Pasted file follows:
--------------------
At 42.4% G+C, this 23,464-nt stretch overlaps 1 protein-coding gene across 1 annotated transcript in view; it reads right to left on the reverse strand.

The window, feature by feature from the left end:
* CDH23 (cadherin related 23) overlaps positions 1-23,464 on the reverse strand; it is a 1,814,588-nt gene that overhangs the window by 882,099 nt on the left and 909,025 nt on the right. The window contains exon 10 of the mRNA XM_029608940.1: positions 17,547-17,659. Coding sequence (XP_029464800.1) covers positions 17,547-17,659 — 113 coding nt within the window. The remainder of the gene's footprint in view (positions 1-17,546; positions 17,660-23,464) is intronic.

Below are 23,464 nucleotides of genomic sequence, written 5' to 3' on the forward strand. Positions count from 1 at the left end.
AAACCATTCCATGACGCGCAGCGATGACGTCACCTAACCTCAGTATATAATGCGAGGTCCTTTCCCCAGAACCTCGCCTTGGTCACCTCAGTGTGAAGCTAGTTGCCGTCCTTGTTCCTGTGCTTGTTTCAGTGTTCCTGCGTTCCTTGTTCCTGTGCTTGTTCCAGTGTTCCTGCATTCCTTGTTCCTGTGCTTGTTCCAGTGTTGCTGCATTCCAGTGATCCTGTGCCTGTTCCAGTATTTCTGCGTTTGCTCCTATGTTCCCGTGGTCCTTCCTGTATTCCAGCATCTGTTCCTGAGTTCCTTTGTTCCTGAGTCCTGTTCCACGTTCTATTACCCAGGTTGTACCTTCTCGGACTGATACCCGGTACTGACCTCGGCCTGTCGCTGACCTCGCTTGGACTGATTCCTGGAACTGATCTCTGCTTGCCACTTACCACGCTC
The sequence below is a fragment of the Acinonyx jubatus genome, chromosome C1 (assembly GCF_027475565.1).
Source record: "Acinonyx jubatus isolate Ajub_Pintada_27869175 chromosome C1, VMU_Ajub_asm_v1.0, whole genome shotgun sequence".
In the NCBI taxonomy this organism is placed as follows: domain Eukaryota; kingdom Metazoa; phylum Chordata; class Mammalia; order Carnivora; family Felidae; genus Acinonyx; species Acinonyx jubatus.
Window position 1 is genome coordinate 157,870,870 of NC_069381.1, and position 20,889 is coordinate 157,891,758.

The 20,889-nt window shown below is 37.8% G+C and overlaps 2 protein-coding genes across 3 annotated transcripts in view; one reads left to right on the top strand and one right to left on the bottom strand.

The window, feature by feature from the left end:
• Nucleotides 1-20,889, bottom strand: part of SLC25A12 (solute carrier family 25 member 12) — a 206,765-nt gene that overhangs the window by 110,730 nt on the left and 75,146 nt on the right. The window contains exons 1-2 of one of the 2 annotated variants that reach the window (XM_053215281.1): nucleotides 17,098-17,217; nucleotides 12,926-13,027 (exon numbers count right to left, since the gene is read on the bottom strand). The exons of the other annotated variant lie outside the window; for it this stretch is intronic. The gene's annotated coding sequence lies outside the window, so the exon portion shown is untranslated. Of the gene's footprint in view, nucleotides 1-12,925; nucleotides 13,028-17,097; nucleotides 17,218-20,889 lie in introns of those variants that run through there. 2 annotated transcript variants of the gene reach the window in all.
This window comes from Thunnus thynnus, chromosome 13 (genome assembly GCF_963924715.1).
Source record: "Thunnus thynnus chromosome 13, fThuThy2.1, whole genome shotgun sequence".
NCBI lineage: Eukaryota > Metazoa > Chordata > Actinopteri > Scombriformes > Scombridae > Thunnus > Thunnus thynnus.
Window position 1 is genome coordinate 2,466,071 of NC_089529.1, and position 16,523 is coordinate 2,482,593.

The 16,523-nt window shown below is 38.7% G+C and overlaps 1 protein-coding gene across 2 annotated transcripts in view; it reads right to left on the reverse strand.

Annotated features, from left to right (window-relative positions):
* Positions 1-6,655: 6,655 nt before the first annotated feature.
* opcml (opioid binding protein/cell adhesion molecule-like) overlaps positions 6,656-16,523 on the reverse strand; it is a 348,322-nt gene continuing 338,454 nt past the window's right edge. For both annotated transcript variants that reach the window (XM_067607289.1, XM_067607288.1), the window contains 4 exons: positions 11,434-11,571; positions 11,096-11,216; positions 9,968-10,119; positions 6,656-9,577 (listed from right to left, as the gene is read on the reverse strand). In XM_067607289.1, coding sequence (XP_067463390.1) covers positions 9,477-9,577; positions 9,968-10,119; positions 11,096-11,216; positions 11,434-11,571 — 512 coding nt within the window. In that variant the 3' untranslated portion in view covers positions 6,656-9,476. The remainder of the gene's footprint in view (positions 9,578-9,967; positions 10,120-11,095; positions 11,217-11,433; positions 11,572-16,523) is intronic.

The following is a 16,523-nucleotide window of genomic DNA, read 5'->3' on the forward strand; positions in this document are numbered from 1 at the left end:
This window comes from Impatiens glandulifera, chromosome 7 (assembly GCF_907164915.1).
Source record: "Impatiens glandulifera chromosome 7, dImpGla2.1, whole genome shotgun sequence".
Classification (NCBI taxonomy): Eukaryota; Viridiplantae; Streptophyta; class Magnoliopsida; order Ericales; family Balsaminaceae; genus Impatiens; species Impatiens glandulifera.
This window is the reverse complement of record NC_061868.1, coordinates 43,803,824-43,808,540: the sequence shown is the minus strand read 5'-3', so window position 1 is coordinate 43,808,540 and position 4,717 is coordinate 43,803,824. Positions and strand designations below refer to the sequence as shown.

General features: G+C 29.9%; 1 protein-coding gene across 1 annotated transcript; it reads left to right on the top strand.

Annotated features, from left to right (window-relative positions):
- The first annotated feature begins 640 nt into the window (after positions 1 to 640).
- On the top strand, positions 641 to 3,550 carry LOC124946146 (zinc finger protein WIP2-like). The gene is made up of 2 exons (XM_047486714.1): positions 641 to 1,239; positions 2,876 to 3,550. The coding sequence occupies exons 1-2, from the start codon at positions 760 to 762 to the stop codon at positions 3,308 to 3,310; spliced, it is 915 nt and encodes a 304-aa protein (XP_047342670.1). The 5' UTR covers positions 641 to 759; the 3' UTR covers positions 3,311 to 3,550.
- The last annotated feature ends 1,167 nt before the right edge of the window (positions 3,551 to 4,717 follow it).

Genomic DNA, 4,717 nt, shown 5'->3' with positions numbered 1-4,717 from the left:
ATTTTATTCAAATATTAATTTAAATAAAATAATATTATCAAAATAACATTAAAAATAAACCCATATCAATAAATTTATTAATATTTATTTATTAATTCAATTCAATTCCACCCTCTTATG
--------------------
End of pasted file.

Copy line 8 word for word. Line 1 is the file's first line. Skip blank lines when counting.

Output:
In the NCBI taxonomy this organism is placed as follows: domain Eukaryota; kingdom Metazoa; phylum Chordata; class Mammalia; order Carnivora; family Felidae; genus Acinonyx; species Acinonyx jubatus.